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Questions to ask when visiting a community-based day support program (CBDS)

Questions parents should ask each agency about programming, staffing, availability, access to community, their philosophy and who they serve.

By Denise Fitzgerald

Each agency you visit provides unique programming based on many factors that include who they serve, the philosophy of the agency, access to community, availability of transportation/agency vehicles, staff to participant ratio, equipment, and more.

Typically participants in a Community-Based Day Support Program (CBDS) gather each morning at a center and head out for community activities with staff for the bulk of the day.

Participants in CBDS are supervised and often travel in small groups, sometimes in agency vehicles, sometimes in staff cars.

Each agency has a unique application process and it is important to find out as much about their expectations for follow-up as possible. Agencies usually will want to exchange contact information and you are welcome to request additional general information after your initial visit.

Specific questions about your child’s admission status or other details pertaining only to your situation should be directed towards the DDS (Department of Developmental Services) transition coordinator assigned.

It’s good to bring a recent photo of your son/daughter, and to be able to articulate a little about their needs in terms of daily living, mobility, and communication. If you think the agency might be a possible fit MUCH more information will be collected and sent in the referral packet.

For the initial visit, just bring an open mind!

Prior to Visiting a Program:

Observations Based on the Tour/Visit:

Staffing:

Schedule/Programming:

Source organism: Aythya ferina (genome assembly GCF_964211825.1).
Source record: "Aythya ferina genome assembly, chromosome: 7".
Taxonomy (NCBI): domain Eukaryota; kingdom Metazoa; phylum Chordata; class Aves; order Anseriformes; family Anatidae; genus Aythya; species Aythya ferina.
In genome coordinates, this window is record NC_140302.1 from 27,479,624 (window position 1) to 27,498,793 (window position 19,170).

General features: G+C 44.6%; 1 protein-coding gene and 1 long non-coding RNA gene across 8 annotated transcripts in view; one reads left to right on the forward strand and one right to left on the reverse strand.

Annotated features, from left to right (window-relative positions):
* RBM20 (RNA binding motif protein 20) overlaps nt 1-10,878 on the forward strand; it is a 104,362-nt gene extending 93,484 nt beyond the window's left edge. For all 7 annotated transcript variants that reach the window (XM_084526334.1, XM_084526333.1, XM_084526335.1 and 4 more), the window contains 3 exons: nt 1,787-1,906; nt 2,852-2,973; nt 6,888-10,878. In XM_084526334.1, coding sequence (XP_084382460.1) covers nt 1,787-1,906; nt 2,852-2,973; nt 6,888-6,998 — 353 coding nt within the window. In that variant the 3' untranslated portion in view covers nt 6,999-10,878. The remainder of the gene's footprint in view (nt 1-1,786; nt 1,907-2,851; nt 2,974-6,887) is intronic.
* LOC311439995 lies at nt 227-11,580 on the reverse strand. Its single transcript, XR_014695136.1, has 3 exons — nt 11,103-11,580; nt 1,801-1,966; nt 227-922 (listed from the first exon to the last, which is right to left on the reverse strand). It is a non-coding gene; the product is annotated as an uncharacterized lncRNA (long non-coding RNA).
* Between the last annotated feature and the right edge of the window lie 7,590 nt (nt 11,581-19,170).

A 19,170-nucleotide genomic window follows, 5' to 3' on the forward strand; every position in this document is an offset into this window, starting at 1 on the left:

Other considerations:

Moving forward:

If the parent feels there is a potential “fit,” they should contact their DDS service coordinator to discuss making a formal referral. There will be lots of medical information requested, along with information from the school. The student’s school will typically supply all testing that is part of the student’s file, as long as there is a signed consent to release information. A comprehensive transition portfolio could also be developed in the last few years of school. Please make sure that the portfolio is shared with adult providers!

Transportation to the day programs can present a hurdle. It is crucial to understand transportation options depending on the type of program you select for your son or daughter.  Work directly with the agency and DDS to become informed of transportation options.

Transitioning to a new agency post-Secondary education can be exciting! It is understandable that new programming brings new concerns.  Please reach out to your DDS service coordinator for answers and to make suggestions.

Questions for parents visiting a CBDS program

Pinterest collage of CDBS questions

By Denise Fitzgerald

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